After the complete and utter bromance of Cannes 2012, Toronto’s Female Eye Film Festival comes as a refresher. It’s been 10 years since its inception and now serves as a diverse showcase of stirring international talent by women filmmakers.
FeFF founder and director Lesley Ann Coles began the festival because she saw a void in the industry: “I was attending an international film festival with my own film and hanging around the international film scene,” Coles says. “Women were a minority among the directors at these events. I started asking myself, Why are there so few women directors? Are they just not getting programmed?”
And so it began. This year’s heavy hitter was American director Nancy Savoca with her film Union Square. With previous breakthroughs like 1989’s Sundance prizewinner True Love and the floating River Phoenix flick Dogfight (1991), this family drama–– screened but underappreciated at TIFF last year–– shows the story of two estranged sisters who reconvene and battle out their differences. The film offers audiences both heartwarming and comedic overtures alongside Academy Award Winner Mira Sorvino’s convincing New Yawk disposition.
Canadian Director Deanne Foley was awarded Best Debut Feature with her irreverent comedy Beat Down about family, wrestling, and following your dreams. Casting Robb Wells (Trailer Park Boys), real-life professional wrestler Cherri Bomb, and her real-life daughter, this is an experimental passion project in its utmost state of success.
Director Desiree Lim of Vancouver strayed from the traditional ghost story and collected Best Canadian Feature for The House. Her film revolved around an ex-stock broker taking refuge in a friend’s vacant home only to find herself immersed with troubled but friendly ghosts. Not quite the psychological thriller one might expect, the film’s contemplative twist sets it apart.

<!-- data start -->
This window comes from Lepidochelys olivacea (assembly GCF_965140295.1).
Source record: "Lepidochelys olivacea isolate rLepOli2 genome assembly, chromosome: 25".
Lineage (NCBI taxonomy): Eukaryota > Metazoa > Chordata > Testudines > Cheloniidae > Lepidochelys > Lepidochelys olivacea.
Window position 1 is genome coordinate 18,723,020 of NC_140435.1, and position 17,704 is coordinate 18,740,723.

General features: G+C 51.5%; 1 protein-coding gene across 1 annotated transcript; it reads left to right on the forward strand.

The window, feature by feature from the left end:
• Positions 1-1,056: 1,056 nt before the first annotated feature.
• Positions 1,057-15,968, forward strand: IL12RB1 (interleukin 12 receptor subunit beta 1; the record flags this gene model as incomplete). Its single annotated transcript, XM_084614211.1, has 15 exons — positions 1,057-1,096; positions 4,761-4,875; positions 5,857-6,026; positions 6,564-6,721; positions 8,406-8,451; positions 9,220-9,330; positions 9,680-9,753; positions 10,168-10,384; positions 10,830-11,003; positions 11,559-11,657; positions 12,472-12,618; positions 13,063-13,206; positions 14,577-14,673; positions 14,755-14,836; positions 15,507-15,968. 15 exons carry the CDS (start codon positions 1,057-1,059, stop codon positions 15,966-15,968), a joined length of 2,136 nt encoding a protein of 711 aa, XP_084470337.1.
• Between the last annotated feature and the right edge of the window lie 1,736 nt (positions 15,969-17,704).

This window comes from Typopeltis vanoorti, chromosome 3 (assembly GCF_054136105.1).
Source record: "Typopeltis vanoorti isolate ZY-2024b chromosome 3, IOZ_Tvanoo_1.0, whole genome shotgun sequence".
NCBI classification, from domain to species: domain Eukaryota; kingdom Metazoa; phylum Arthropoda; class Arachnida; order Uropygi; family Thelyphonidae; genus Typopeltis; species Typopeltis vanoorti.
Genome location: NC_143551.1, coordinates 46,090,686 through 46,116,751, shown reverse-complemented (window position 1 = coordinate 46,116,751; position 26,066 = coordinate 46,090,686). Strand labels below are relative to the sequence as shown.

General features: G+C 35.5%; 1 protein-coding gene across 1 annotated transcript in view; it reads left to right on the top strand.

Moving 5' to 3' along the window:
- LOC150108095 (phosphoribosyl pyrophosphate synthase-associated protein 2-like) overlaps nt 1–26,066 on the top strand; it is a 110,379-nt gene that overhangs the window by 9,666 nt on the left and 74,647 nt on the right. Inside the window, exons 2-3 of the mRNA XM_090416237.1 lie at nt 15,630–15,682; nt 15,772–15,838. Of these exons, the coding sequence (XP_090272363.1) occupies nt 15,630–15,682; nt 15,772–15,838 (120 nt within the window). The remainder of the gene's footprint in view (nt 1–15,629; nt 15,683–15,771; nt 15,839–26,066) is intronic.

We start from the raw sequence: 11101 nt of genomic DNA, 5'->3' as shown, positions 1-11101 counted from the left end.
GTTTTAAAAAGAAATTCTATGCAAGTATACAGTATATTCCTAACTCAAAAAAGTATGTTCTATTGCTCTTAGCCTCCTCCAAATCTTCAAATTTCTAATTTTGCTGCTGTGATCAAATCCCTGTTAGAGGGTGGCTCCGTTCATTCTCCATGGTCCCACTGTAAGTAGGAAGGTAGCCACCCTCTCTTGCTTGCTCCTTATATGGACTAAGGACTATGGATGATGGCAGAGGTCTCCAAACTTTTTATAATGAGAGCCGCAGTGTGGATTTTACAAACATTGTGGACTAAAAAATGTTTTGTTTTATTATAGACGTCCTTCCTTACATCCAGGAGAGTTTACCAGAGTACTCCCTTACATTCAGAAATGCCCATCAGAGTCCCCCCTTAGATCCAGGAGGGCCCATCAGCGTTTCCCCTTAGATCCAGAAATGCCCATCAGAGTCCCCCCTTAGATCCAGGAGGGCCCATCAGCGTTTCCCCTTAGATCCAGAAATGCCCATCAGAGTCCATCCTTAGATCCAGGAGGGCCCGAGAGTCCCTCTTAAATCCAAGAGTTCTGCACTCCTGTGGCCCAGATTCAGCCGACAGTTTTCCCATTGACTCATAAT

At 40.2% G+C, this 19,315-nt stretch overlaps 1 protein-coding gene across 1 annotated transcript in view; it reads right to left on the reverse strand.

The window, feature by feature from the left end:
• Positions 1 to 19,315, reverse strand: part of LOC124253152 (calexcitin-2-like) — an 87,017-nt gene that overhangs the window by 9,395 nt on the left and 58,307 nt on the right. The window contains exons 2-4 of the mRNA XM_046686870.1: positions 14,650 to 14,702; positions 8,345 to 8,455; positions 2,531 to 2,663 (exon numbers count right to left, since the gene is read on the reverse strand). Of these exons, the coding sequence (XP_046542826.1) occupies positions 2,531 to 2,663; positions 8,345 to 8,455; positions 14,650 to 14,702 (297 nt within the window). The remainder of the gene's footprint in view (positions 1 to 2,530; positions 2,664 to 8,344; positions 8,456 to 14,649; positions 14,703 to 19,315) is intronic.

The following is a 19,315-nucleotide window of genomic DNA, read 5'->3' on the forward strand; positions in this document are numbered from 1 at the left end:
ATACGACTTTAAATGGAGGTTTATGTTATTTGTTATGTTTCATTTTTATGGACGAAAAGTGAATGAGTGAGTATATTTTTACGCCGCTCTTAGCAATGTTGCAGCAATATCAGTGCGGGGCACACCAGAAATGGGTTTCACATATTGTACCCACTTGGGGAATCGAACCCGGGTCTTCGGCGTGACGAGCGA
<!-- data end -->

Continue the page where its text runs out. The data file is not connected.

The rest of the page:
Not only does the FeFF promote top-tier female production from all over the world, it encourages women aspiring to get into the business. With workshops, lectures, and open panels, a platform of discussion is provided that can continue long after the lights go up and the curtains draw. This summer’s big screen playout features some great female talent such as Sarah Polley’s second feature length film The Last Waltz and Lynn Shelton’s highly anticipated Your Sister’s Sister. While women directors are still known as needles in the industry’s haystack, the genre paradigm is sure to shift with consistency, dialogue and supportive endeavors like the FeFF.
Lesley Ann Coles says it well: “Women deal with issues differently. They treat content differently,” she says. “With sex and violence, nothing is gratuitous. Often it’s what you don’t say that’s compelling. You see women of all ages in their films. Women directors often have a female protagonist. These are stories close to women’s hearts.”
Here’s to women, their stories, and taking them relentlessly to the next level.